By complaint filed on April 11, 1990, Irving G. Morgan, Trustee of Harton Realty Trust ("Plaintiff"), appeals pursuant to G.L. c. 40A, §17, from a decision of the Defendant, Board of Selectmen of the Town of Harvard ("Board"), denying his application for a special permit to remove earth materials from a certain parcel of land owned by him, located at 60 Sawyer Lane in Harvard ("Locus"), so as to construct thereon a horse track for the raising and training of registered Morgan horses. The Plaintiff also seeks a determination, pursuant to G.L. c. 240, §14A and c. 231A, §1, of the extent to which the Town of Harvard Protective By-Law ("By-law") affects his proposed use of Locus.
The matter was tried on January 3, April 4 and May 23 of 1990, at which times the Court appointed a stenographer to record and transcribe the proceedings. Seven (7) witnesses offered testimony and ten (10) exhibits, all of which are incorporated herein for purposes of any appeal, were entered into evidence. An Agreed Statement of Facts was filed with the Court. A view of Locus was taken on May 24, 1990, with all counsel present.
On all of the evidence, I find the following facts:
1. The Plaintiff has owned and resided at Locus, which parcel consists of approximately sixty-nine (69±) acres of agricultural land, since 1985. Locus lies at the end of Sawyer Lane, a private way in the Town of Harvard (See Exhibits No. 3, 7A, 7B, 7C, 9 and 10).
2. Since the fall of 1972, the Plaintiff has raised, bred, trained and boarded registered Morgan horses. At the present time, he owns seven (7) Morgan horses, six (6) of which are kept in an outdoor paddock at Locus.
Morgan horses are a breed raised for riding and showing and they are in fact competitively shown throughout this county at least. There is a direct relationship between the "points" which these horses earn at shows and their value. The successful training of a horse requires considerable effort and, of course, sufficient and suitable area in which to train. To this end, the Plaintiff proposes to construct an outdoor elliptical riding area on Locus, which area, as shown on a plan entitled "Special Permit Grading Plan for Earth Removal, Sheet 1 of 2", dated November 15, 1988 (Exhibit No. 3), will consist of approximately five (5) acres, with a track of about a quarter of a mile in length, together with an infield for grazing and training horses.
3. Locus is situated within Harvard's Aricultural-Residential ("AR") zoning district. Section 5.2 of the By-law provides for the following "permitted uses" in the AR zone:
a) As provided in the Single Residence Use subsection.
b) As provided in the Agricultural Uses subsection.
c) As provided in the Conversion for Multiple Residence, Conversion of Seasonal Residence, Earth Moving, and Institutional Uses subsections.
d) Golf Course . . . subject to the Site Standards subsection.
4. "Agricultural Uses" are defined in Section 4.1 of the By-law, as follows:
Agricultural, including truck gardening, orchardry, forestry, or a nursery; a dairy farm or raising of livestock. . . .
5. Section 4.10 of the By-law defines "Earth Moving" uses as follows:
Moving of soil and stone within the premises is permitted . . . For the purposes of this Bylaw, soil includes loam, peat, sand, and gravel.
Removal of soil and stone from the premises or land from filling from off the premises. . . .
a) as an accessory use; removal of more than 15 cubic yards in a year is accessory only if the removal is from the site of and incidental to grading required for permitted construction of a structure or way; or
b) for construction of or, if authorized by the Board of Selectmen by special permit. . . .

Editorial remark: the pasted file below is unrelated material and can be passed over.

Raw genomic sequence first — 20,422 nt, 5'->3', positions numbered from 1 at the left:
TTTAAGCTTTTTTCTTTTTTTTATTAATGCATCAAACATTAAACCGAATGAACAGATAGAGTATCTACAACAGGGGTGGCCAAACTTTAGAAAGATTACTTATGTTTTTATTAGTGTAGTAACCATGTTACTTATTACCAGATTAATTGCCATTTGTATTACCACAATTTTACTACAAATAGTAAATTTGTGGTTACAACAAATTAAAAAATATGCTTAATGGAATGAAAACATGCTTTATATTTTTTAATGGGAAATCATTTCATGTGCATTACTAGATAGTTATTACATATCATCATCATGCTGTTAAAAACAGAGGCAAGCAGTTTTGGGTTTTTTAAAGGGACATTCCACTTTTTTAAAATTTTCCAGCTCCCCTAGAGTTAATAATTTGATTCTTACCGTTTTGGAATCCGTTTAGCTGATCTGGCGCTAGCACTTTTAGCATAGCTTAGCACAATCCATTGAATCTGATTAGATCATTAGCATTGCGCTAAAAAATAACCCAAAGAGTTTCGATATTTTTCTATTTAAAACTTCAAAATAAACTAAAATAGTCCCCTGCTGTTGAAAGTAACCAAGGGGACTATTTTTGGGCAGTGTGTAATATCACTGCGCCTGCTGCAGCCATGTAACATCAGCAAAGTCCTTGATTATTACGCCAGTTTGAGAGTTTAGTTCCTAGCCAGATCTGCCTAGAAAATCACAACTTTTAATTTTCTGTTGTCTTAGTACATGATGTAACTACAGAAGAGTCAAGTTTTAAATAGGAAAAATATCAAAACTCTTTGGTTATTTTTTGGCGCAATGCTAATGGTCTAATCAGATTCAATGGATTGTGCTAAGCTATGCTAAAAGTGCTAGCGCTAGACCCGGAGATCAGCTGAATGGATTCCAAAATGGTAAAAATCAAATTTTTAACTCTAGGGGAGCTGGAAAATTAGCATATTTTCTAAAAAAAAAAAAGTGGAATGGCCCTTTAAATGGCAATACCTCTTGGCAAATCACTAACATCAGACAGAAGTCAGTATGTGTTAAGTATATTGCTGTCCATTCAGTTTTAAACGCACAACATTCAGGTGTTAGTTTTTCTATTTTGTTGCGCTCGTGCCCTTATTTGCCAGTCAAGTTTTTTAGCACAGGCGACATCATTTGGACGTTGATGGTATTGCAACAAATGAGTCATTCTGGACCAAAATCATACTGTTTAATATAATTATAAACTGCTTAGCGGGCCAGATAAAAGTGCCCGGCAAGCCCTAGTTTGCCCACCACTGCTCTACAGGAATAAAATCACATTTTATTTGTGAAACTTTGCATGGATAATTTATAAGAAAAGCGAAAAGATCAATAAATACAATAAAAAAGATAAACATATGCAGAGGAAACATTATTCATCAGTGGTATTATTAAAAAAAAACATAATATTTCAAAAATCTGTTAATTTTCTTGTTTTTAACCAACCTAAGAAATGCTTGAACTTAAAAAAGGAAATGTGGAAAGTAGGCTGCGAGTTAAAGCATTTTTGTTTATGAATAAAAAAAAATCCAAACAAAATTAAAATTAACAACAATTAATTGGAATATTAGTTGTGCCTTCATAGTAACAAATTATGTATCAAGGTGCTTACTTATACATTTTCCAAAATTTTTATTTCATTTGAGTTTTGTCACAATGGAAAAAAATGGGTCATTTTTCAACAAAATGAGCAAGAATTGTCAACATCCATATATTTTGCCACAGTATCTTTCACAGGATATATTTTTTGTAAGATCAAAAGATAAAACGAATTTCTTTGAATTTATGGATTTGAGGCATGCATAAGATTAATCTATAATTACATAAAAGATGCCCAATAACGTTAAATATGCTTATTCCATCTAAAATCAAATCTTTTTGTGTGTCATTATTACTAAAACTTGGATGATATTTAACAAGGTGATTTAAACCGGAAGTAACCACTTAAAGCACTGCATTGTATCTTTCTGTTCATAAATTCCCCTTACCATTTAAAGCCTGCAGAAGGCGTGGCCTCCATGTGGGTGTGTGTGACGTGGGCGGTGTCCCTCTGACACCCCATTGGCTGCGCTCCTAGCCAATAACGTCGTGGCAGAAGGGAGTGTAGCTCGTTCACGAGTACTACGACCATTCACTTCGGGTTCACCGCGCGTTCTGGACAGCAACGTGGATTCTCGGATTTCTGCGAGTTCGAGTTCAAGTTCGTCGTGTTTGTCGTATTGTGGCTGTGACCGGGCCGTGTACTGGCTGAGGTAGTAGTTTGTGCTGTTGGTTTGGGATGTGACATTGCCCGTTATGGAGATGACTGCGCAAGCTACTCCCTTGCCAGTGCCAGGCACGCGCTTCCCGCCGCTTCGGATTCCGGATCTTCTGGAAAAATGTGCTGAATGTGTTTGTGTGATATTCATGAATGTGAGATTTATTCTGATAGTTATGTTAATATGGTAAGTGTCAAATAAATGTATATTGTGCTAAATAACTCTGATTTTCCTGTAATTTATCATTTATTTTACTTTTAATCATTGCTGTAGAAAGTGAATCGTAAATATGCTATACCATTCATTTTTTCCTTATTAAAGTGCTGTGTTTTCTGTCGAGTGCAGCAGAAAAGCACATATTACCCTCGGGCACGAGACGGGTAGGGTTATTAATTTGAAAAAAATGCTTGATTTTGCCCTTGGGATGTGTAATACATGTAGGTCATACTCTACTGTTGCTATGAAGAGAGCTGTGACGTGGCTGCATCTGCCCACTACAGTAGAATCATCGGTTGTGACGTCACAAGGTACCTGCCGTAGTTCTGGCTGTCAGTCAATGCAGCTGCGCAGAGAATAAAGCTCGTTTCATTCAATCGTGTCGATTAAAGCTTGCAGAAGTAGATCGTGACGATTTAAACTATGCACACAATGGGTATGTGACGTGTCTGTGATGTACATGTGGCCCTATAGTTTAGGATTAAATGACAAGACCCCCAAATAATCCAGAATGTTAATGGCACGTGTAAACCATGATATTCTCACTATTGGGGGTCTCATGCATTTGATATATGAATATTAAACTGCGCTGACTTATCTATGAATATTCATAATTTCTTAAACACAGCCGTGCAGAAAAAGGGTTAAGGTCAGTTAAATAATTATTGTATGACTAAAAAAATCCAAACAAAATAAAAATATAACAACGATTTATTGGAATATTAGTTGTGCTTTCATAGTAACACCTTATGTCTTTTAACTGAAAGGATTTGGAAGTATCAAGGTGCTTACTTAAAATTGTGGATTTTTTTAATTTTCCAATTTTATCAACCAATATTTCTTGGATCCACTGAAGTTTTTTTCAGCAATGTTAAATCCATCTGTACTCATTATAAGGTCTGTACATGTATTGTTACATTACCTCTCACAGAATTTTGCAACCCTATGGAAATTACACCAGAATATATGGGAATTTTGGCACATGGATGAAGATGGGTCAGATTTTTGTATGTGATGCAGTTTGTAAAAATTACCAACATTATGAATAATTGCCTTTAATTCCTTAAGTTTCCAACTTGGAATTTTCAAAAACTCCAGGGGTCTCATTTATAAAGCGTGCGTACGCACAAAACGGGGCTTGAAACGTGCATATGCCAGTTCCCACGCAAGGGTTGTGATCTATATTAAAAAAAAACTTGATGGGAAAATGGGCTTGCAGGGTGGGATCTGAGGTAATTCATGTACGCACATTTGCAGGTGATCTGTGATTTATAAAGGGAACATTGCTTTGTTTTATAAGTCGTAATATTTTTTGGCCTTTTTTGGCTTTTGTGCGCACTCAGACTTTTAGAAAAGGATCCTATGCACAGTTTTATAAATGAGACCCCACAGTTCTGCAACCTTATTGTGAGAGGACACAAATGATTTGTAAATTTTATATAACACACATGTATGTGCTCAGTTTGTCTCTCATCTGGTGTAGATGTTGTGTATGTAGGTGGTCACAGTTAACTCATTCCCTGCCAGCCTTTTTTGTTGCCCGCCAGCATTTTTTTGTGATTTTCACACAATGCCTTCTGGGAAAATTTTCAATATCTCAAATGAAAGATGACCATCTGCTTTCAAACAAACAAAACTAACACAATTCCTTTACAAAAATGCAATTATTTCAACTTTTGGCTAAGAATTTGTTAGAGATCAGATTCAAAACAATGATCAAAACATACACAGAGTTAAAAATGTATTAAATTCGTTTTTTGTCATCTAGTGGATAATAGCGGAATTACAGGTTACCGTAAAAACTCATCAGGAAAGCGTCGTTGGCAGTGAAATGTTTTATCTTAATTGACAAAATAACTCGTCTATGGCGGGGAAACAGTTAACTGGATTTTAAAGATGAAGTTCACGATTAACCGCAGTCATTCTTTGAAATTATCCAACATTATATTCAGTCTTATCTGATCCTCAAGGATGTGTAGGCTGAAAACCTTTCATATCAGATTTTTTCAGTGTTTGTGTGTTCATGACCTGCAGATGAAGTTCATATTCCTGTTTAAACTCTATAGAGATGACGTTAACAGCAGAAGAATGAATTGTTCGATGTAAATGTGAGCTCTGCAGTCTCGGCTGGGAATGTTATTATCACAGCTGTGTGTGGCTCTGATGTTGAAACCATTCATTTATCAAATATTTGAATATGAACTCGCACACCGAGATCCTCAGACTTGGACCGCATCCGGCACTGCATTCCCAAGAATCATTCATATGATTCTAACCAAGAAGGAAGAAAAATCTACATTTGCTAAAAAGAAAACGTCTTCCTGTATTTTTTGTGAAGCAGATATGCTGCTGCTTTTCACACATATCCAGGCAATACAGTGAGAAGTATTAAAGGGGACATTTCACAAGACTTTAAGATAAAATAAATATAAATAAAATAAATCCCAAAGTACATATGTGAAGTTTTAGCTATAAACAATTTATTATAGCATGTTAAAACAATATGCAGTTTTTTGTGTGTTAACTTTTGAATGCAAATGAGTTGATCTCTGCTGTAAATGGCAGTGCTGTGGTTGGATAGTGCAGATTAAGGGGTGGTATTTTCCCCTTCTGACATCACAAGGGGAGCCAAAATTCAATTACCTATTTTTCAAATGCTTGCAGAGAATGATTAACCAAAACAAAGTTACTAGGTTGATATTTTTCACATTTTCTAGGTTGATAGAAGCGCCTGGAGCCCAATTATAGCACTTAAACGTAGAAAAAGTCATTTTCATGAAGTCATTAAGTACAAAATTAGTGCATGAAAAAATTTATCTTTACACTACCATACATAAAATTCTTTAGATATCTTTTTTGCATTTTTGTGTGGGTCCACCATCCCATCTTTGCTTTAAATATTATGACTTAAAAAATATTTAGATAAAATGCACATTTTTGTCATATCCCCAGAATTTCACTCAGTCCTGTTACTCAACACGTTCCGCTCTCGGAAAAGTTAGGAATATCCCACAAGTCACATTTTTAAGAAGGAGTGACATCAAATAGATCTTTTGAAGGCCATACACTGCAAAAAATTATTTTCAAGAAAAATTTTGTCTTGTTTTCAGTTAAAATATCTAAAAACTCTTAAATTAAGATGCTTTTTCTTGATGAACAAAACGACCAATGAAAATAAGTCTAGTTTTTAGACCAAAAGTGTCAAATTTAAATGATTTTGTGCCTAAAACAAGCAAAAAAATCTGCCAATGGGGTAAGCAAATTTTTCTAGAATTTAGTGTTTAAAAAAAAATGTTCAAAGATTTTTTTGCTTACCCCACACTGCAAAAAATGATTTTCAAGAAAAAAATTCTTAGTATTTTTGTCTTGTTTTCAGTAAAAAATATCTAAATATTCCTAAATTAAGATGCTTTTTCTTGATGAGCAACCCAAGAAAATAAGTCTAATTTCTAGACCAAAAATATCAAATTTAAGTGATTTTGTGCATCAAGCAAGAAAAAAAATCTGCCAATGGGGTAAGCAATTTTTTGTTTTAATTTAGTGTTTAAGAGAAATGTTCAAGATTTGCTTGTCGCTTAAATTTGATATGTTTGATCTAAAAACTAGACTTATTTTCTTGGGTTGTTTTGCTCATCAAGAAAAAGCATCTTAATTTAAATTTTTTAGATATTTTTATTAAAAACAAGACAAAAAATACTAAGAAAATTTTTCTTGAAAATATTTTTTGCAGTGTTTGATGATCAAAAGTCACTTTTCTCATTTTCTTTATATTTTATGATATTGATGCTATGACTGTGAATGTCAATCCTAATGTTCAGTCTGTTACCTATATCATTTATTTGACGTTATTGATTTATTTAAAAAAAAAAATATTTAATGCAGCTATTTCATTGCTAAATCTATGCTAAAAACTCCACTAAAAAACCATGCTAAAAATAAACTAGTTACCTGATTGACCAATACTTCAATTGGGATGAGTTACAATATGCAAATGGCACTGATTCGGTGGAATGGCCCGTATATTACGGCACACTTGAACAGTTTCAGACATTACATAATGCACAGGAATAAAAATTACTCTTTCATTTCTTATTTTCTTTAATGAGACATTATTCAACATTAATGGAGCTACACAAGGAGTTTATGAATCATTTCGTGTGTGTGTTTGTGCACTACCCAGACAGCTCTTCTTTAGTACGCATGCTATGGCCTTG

The Board of Selectmen may authorize other soil removal operations by special permit . . . Such soil removal shall be limited in scale and meet the following standards:
a) Except for one access driveway, all operations, including loading and excavation of earth material and parking and storage of equipment and material, shall be set back at least 100 feet from lot boundaries and at least 300 feet from the centerline of any street.
b) Excavation shall be conducted on no more than one acre for each year of the permit, averaged over the duration of the permit.
c) Lot area shall be at least 15 acres.
d) No more than 25,000 cubic yards of earth material shall be removed from the lot in any one year. . . .
6. On or about December 15, 1988, the Plaintiff applied to the Board for a special permit for earth removal, pursuant to Sections 8.2 ("Special Permits") and 4.10 ("Earth Moving") of the By-law (See Exhibit No. 2), so as to construct the aforementioned horse track and training field on Locus. The earth removal proposed by the Plaintiff complies with those subsections of Section 4.10 concerning setbacks, lot area and restoration, and to subsection (a) of Section 8.2, which reads as follows:
A special permit shall be authorized only subject to the Site Standards subsection and any special requirements for the particular class of special permit and if, in addition, the authorizing Board finds that granting of the permit
a) will not result in substantial increase of volume or rate of surface water runoff to neighboring properties and streets, and will not result in substantial danger of pollution or contamination of the ground water supply, a ground water absorption area, a well, pond, stream, watercourse, W district, or inland wetland. Any and all surface water runoff resulting from development shall be retained within the lot in which it originates or shall be discharged into existing identifiable watercourses without material impact on abutting properties.
7. The Board held a public hearing on the Plaintiff's special permit application on February 16, 1989. This hearing was continued to March 15, 1989, at which time the Board voted that the application be denied.
8. On March 29, 1989, the Board filed its decision with the Office of the Harvard Town Clerk (See Exhibit No. 5). This decision was based on the following grounds:
1 - It is neither advantageous to the neighborhood and community to relax standards (b) and (d) [of Section 4.10 of the By-law] nor is that the minimum to achieve the project, since an alternative means of development involving only minimal removal and mostly cutting and filling is available.
2 - The proposed soil removal even without relaxation and in conformance with the standards of s.4.10 is not limited in scale since an alternative method of development without such removal is possible.